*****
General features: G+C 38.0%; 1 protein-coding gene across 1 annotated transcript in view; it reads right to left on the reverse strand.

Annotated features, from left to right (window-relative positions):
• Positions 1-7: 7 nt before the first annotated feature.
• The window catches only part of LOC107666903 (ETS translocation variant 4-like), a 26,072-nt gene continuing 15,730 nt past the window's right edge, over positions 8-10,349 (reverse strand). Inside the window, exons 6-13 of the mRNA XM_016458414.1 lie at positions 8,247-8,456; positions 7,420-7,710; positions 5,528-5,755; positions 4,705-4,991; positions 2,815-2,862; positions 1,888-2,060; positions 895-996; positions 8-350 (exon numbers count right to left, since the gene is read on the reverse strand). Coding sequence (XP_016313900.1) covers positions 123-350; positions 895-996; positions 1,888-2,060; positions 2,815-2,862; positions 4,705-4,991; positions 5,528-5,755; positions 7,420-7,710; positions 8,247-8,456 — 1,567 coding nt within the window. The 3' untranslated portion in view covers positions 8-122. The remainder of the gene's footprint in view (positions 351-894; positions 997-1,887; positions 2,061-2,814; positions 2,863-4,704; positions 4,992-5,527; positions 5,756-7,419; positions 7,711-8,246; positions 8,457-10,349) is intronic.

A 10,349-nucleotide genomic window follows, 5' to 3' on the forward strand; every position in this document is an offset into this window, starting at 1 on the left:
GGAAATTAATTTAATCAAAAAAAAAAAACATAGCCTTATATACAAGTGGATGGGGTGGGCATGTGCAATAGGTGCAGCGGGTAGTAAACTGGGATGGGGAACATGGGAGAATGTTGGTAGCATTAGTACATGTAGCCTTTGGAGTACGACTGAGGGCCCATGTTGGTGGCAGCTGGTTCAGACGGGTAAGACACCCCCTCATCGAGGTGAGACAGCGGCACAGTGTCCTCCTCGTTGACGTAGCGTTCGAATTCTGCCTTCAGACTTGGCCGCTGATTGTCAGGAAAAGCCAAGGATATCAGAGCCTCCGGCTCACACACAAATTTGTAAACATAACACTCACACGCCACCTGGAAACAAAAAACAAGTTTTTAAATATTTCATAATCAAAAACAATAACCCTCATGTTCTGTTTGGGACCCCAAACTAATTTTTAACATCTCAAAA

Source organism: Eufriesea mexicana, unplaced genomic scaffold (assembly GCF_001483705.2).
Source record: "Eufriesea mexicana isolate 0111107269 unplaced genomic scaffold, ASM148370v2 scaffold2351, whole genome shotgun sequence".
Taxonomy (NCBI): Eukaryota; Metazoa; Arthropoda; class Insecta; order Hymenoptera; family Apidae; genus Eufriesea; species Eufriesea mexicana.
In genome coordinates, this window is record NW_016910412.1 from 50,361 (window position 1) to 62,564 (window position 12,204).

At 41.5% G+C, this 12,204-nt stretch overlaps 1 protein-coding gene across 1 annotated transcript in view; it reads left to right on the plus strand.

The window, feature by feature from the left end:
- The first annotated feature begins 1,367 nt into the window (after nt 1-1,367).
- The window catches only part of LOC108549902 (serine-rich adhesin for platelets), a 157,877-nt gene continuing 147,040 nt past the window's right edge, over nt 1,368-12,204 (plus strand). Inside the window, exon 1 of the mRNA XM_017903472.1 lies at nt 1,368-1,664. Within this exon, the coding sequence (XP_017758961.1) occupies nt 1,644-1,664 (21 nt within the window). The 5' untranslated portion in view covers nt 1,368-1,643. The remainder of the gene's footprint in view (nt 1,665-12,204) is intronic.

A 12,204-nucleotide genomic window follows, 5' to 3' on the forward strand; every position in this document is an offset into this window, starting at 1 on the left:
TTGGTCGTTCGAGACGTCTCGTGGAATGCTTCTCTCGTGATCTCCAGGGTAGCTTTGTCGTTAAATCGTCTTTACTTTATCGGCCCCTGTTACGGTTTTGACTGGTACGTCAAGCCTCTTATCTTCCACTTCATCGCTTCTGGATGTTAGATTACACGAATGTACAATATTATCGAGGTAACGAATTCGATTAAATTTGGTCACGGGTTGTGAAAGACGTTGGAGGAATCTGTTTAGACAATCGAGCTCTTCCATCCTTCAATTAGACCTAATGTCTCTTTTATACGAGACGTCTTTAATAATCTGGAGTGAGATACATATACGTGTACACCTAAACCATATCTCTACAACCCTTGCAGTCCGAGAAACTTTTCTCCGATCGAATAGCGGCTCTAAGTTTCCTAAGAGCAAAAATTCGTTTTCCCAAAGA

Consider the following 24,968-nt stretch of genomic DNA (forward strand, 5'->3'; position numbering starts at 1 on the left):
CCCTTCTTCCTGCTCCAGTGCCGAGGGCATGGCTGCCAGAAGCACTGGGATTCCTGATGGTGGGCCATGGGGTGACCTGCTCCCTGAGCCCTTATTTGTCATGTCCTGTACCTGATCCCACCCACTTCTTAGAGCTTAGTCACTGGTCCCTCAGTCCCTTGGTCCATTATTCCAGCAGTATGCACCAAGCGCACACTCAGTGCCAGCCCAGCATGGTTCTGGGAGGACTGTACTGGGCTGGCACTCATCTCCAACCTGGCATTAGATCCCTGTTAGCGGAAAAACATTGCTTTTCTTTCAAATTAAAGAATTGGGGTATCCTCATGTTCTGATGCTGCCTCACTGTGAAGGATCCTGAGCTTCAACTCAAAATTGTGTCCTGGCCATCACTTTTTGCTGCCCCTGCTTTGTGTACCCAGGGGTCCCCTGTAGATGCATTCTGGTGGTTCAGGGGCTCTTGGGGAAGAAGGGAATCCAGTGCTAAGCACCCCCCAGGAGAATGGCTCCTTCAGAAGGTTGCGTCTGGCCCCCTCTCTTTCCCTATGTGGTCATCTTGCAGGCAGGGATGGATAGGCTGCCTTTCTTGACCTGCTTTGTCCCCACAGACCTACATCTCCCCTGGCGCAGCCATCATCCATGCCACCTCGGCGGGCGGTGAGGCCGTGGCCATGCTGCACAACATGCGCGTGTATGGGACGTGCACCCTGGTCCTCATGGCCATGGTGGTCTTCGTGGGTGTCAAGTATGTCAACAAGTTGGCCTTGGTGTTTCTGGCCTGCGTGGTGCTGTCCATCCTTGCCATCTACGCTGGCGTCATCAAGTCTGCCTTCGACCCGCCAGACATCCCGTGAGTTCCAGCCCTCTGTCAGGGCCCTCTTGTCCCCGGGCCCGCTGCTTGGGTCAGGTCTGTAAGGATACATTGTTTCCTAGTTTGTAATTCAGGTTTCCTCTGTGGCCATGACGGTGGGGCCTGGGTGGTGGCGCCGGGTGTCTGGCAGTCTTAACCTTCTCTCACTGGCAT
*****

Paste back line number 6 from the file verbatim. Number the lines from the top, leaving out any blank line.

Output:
GGAAATTAATTTAATCAAAAAAAAAAAACATAGCCTTATATACAAGTGGATGGGGTGGGCATGTGCAATAGGTGCAGCGGGTAGTAAACTGGGATGGGGAACATGGGAGAATGTTGGTAGCATTAGTACATGTAGCCTTTGGAGTACGACTGAGGGCCCATGTTGGTGGCAGCTGGTTCAGACGGGTAAGACACCCCCTCATCGAGGTGAGACAGCGGCACAGTGTCCTCCTCGTTGACGTAGCGTTCGAATTCTGCCTTCAGACTTGGCCGCTGATTGTCAGGAAAAGCCAAGGATATCAGAGCCTCCGGCTCACACACAAATTTGTAAACATAACACTCACACGCCACCTGGAAACAAAAAACAAGTTTTTAAATATTTCATAATCAAAAACAATAACCCTCATGTTCTGTTTGGGACCCCAAACTAATTTTTAACATCTCAAAA